Radio: Fifteen Minute Musical
"This is a song about Wayne Rooney or possibly Cheryl Tweedy 15 Minute Musical
Sung to a familiar tune we nicked off an Elton John CD
And the chorus strongly resembles
Mr Tambourine Man as performed by The Birds
The singer's voice usually trembles on the line which has got far too many garbled and convoluted wooords!"
—Richie Webb mocking his own work on the show
(also Fifteen Minute Musical/s
) is a BBC Radio 4
comedy series which tells parody stories about celebrities and politicians, using a different musical style for each episode. It is written by Richie Webb, David Quantick and Dave Cohen. One six-episode series has been broadcast every year since 2004 - except for 2009 and 2011 - and in 2009 it won the Writers' Guild Award for Best Radio Comedy.
It's notable for refusing to take anything with even an ounce of seriousness, least of all itself,
resulting in a hugely silly
, over-the-top World of Ham
, run entirely on Rule of Funny
, with No Fourth Wall
. A thirty-minute Mockumentary
, starring Richie Webb and ridiculing the show itself, was broadcast in 2006.
Characters with TV Tropes pages:
15 Minute Musical contains examples of:
- Annoying Younger Sibling: Ed Miliband in Thoroughly Modern Miliband.
- Anything That Moves: Boris Johnson, especially in Blue Brothers.
- Bad Liar: Jeffrey Archer in Jeffrey.
- Be Yourself: The Spoof Aesop of My Foul Mouthed Lady. Comically unsubtle to the extreme - it's literally the refrain of the big, loud musical finale.
"Be yourself! Be yourself!
In the long run it's much better for your health!"
- Best Served Cold: Ken Livingstone's approach to having lost the London mayoral election.
- Big Brother Bully: David Miliband in Thoroughly Modern Miliband.
- Big Man on Campus: Barack Obama in Washington High School Musical.
- Big "NO!": Ben Elton towards the end of his Cool and Unusual Punishment in The Elton Story.
- Biting-the-Hand Humor: Besides being rife with Self-Deprecation, the mockumentary episode took several shots at Radio 4.
- Body Horror: Implied in Simon Smug And The Crap Factory, when Louis Walsh resolves to divide and reshape his body into five discrete smaller men.
- Camp Gay: Peter Mandelson in Brothers In Arms and Oh, Oh, Oh What A Lovely Blair.
- Graham Norton in The Court Of King Michael Of Parkinson.
- Catch Phrase: Tony Blair's "Tough on X, tough on the causes of X!"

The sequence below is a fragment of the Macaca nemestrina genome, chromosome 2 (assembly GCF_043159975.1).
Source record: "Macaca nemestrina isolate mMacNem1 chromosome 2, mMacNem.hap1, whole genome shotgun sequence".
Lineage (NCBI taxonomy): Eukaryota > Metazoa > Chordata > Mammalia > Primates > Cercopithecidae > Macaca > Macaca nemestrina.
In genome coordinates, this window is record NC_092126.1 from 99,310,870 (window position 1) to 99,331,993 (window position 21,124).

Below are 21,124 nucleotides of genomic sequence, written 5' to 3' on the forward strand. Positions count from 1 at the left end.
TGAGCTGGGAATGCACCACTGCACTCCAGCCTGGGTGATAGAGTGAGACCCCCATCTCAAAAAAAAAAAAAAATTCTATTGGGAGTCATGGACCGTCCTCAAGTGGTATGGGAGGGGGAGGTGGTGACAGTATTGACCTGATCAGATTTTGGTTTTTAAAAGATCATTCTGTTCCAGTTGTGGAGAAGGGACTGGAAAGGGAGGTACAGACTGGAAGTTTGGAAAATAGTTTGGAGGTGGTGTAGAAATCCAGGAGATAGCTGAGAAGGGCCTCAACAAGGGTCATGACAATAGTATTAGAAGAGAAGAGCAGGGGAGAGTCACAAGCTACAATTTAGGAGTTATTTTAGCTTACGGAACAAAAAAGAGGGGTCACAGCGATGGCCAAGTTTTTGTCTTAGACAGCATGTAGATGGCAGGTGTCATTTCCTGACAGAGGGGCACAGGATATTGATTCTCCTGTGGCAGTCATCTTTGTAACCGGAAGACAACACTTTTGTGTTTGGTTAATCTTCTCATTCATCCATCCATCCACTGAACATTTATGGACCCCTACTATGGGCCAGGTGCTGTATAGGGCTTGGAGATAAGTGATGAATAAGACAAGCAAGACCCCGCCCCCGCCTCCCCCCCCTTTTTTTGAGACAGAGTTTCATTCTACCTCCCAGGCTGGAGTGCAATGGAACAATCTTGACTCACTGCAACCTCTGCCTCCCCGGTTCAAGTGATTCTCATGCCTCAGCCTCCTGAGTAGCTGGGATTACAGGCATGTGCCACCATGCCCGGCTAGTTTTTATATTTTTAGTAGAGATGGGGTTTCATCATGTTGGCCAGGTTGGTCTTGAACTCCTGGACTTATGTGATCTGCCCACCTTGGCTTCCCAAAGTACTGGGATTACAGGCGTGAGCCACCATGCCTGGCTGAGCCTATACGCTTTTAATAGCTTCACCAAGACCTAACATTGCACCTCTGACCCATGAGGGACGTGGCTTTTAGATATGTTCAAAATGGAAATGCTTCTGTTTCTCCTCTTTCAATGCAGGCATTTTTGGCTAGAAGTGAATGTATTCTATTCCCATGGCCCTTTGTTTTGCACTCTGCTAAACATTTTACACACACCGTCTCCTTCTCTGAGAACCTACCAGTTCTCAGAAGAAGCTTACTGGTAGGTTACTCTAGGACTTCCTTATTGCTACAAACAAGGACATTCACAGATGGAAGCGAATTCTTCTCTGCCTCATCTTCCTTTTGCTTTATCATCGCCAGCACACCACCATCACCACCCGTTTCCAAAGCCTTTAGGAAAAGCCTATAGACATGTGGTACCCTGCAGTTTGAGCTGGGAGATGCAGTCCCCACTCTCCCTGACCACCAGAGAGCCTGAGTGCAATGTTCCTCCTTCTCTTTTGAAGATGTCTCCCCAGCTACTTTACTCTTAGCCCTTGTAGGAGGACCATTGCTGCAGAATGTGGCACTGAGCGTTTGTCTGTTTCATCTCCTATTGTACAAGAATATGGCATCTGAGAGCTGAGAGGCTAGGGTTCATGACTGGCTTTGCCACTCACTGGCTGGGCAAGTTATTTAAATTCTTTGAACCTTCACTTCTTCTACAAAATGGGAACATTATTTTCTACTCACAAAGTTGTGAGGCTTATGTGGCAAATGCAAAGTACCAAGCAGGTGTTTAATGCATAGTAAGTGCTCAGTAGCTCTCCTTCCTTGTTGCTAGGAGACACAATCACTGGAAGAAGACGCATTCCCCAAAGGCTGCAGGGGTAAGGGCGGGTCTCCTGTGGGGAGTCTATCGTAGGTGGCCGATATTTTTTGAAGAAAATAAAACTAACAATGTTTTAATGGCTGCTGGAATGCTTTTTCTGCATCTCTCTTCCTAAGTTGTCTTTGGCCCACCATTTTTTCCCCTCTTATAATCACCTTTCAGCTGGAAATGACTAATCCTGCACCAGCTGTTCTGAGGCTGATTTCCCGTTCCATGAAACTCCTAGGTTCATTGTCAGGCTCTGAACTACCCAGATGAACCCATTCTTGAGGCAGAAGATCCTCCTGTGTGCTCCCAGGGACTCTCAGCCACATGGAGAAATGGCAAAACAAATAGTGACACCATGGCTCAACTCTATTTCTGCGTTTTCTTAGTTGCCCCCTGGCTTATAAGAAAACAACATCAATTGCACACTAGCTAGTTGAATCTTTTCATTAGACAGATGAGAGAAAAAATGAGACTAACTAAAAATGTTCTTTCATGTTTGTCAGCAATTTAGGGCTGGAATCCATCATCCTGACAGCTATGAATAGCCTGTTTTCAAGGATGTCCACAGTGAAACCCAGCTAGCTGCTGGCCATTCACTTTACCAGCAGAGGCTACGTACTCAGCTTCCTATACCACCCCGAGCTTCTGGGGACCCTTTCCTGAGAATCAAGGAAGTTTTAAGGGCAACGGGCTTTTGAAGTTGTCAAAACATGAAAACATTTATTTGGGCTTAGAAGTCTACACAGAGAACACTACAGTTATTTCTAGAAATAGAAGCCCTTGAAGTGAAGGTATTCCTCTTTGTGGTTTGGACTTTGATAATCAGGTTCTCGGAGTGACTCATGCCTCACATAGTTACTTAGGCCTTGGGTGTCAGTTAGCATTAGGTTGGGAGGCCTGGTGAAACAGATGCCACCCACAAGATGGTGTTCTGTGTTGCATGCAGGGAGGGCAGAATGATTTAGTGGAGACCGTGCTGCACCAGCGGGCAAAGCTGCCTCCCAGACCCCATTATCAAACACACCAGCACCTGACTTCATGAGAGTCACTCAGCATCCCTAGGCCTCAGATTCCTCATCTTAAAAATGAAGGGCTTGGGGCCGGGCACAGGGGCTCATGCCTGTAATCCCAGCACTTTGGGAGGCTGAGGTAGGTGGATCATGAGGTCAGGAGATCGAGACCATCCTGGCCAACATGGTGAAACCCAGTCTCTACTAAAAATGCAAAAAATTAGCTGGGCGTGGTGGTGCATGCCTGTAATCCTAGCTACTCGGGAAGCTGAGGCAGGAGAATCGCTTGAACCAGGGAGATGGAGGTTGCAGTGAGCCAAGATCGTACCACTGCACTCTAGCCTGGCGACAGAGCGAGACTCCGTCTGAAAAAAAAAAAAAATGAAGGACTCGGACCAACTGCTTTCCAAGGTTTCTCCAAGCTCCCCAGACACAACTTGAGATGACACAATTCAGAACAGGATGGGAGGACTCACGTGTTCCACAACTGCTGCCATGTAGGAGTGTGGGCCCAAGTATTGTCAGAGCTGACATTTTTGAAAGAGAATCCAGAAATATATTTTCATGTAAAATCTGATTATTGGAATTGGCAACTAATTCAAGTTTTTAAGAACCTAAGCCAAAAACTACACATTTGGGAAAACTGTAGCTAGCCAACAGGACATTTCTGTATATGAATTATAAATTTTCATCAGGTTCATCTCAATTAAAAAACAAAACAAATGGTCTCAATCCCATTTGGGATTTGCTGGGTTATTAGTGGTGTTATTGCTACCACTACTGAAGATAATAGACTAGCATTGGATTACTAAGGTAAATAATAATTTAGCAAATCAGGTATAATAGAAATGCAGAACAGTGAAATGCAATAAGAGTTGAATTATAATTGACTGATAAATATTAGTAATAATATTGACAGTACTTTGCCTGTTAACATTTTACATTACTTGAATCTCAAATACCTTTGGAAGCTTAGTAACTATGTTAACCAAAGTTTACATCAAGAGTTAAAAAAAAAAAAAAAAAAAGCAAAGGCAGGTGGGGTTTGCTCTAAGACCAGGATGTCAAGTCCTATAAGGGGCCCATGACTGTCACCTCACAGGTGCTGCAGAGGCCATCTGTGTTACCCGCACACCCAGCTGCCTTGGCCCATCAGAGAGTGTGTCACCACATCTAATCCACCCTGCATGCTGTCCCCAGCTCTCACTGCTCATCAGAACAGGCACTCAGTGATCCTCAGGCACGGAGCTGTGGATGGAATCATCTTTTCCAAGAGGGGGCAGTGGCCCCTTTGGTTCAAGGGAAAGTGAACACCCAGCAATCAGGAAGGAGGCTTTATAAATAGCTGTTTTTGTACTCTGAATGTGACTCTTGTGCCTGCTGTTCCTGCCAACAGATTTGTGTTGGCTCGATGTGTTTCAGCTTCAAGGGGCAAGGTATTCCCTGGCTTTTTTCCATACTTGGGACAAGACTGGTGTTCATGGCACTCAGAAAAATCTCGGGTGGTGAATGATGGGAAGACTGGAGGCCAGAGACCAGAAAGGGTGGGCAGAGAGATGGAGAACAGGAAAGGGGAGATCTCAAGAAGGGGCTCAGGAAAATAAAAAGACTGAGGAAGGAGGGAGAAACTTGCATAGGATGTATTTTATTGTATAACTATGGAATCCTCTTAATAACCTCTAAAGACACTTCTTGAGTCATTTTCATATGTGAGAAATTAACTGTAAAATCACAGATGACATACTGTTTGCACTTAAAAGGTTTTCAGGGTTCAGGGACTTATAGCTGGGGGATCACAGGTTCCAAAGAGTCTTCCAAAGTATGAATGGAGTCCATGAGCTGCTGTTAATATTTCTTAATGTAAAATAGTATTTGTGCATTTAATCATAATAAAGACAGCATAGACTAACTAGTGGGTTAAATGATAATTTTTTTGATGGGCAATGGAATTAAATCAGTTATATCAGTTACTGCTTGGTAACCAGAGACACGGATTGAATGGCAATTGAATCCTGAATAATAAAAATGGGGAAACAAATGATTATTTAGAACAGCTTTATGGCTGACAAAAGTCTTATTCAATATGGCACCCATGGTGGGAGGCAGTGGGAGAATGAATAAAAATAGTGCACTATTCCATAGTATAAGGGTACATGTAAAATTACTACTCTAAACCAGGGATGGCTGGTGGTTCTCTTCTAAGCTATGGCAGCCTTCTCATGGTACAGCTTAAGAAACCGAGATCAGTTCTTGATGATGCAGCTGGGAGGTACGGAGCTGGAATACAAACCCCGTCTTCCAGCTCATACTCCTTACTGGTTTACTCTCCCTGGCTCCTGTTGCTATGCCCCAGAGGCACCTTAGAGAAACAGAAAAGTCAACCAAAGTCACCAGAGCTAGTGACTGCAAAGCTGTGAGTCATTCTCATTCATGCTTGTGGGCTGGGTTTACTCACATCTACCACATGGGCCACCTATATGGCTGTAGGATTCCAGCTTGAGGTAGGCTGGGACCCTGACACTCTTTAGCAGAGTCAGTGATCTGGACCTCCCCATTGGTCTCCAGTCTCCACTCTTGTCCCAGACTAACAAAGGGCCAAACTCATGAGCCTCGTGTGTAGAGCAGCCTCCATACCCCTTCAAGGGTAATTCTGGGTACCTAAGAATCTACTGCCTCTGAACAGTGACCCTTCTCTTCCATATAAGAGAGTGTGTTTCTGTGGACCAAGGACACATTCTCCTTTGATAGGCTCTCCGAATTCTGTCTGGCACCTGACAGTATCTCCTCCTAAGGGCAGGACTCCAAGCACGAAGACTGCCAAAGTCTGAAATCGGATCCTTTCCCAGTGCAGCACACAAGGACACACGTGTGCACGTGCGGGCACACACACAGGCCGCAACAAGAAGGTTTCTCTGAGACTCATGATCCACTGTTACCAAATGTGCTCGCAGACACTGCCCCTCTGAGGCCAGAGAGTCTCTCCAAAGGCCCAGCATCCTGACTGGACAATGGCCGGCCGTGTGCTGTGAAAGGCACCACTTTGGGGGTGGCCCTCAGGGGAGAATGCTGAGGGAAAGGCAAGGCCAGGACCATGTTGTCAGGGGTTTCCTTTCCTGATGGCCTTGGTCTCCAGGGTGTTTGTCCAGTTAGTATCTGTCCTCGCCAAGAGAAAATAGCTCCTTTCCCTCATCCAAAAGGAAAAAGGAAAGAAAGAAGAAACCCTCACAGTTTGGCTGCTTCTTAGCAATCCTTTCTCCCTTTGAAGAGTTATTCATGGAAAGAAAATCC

- Charlie and the Chocolate Parody: Simon Smug And The Crap Factory. In which Simon Cowell shows winners of his Golden (Meal) Ticket competition around his factory, populated by a chorus of Oozer Losers.
- Chewing the Scenery
- Cool and Unusual Punishment: When Ben Elton calls off his Deal with the Devil and is forced to write crap musicals about every band in history.
- Deadly Decadent Court: The Houses of Parliament as portrayed in The Lying King.
"It's crammed with money and milk and honey
And fuelled by sex and hate
So you really, really don't want to go there...
But it's great!"
- Deal with the Devil: Parodied at the expense of Andrew Lloyd Webber in The Elton Story.
- The Deep South: Subverted in Calamity Dave.
- Double Entendre
We're building a leader who's on the far right! Michael Howard:
At least, that's how he's dressed - these trousers are tight...
- Evil Laugh: Tony Blair gives a very hammy one following his victory in Brothers In Arms, made all the more chilling because his Faux Affably Evil façade has finally disintegrated.
- Faux Affably Evil: Tony Blair, in all of his many appearances.
- Felony Misdemeanor: By Germany in Oh, Oh, Oh What A Lovely Blair:
Peter Mandelson: The Boche are threatening to overrun Europe using their evil powers to create a vibrant economy and sell better quality washing machines than us!
Tony Blair: The blighters!
- Frankenstein's Monster: An unusually suave knock-off is assembled in Horror Tory.
- Genre Roulette
- Getting Crap Past the Radar
- Ham-to-Ham Combat: Any time two or more characters sing together - or even, in many cases, speak together.